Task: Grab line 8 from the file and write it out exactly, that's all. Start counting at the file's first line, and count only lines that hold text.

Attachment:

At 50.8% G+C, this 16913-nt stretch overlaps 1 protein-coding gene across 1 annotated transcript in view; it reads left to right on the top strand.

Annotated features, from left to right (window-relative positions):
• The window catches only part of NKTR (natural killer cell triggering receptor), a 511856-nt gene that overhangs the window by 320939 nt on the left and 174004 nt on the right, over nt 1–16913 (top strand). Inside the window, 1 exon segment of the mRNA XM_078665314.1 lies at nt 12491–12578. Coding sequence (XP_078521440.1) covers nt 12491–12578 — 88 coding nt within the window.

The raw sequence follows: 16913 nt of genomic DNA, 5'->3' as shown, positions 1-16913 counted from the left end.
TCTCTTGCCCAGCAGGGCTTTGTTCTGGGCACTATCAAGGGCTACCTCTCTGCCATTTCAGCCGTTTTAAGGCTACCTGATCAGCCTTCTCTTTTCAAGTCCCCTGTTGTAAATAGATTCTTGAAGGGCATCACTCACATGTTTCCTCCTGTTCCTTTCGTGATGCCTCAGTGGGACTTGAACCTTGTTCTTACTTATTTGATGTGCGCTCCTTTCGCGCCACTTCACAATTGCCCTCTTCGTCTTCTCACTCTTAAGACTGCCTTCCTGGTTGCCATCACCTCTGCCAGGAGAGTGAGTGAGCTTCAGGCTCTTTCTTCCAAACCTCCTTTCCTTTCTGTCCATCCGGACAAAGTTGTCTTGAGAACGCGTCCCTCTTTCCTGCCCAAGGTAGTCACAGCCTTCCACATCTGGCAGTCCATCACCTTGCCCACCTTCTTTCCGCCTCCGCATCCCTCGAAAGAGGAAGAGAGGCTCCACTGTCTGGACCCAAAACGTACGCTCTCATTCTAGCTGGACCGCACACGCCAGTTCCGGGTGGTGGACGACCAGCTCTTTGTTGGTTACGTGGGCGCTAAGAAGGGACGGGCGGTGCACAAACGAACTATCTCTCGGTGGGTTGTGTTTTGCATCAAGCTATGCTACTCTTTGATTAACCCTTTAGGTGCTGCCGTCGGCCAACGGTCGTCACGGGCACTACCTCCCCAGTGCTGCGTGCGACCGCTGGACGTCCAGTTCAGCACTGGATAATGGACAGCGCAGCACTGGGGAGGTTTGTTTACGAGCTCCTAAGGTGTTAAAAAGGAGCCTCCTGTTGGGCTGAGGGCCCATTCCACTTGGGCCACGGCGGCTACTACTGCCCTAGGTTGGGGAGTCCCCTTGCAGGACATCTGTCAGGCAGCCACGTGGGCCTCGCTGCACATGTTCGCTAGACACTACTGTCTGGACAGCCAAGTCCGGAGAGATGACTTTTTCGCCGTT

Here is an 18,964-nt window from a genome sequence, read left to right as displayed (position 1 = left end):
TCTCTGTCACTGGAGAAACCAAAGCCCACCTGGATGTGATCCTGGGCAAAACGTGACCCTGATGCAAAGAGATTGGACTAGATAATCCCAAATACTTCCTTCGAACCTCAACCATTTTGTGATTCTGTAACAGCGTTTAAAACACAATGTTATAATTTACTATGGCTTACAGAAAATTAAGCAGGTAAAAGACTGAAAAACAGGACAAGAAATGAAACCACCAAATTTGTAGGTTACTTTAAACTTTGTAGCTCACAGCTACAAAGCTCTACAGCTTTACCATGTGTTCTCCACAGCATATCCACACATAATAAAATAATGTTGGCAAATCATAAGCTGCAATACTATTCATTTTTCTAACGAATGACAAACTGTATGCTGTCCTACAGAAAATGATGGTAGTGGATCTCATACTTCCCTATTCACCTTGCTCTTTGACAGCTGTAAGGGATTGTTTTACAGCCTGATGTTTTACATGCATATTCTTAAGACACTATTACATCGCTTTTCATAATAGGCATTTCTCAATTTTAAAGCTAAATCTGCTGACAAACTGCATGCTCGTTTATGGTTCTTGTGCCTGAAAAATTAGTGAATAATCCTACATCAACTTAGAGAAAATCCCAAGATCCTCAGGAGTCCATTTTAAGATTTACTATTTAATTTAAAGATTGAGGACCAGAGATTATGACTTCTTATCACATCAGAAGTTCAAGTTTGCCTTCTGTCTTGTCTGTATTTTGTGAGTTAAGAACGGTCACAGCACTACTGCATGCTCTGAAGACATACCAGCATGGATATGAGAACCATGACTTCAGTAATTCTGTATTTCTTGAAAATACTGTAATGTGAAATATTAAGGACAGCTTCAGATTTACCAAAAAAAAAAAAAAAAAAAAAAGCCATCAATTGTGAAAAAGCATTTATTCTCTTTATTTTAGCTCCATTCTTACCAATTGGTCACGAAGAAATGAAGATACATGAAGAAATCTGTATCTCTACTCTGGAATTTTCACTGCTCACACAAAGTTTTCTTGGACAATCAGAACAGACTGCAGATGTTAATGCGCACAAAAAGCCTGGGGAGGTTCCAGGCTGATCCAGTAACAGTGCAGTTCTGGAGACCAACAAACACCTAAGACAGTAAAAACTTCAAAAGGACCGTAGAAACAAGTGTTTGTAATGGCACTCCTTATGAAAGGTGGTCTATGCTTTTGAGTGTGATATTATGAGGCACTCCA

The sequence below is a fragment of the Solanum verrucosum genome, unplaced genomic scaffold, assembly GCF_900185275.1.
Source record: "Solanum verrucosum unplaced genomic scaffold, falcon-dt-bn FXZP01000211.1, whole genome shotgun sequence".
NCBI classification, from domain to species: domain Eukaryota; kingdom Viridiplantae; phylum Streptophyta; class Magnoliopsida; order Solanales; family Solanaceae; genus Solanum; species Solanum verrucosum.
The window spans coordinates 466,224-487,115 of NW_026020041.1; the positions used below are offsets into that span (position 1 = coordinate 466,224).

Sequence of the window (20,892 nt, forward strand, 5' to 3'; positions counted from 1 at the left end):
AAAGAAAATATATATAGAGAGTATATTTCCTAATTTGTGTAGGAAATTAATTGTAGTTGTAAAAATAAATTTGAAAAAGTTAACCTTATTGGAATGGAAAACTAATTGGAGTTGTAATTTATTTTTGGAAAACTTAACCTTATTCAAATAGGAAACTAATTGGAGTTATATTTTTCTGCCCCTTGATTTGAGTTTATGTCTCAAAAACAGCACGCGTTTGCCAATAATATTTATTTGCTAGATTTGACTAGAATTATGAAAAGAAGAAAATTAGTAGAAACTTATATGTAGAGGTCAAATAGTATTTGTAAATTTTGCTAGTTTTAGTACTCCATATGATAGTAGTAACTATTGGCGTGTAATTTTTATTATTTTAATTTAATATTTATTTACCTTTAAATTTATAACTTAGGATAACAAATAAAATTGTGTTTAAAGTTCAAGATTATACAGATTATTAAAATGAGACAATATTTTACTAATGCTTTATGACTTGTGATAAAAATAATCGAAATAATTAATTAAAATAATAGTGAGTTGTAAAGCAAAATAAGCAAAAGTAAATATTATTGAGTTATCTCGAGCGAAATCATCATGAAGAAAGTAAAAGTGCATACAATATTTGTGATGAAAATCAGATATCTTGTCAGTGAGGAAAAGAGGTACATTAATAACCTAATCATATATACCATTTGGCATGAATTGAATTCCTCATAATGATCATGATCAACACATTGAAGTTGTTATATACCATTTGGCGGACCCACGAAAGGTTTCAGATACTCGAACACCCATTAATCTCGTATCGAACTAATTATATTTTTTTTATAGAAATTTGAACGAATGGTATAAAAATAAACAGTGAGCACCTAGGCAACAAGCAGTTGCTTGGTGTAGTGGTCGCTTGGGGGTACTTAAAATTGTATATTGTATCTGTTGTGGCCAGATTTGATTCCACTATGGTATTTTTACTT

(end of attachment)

The sequence below is a fragment of the Solanum verrucosum genome, unplaced genomic scaffold, assembly GCF_900185275.1.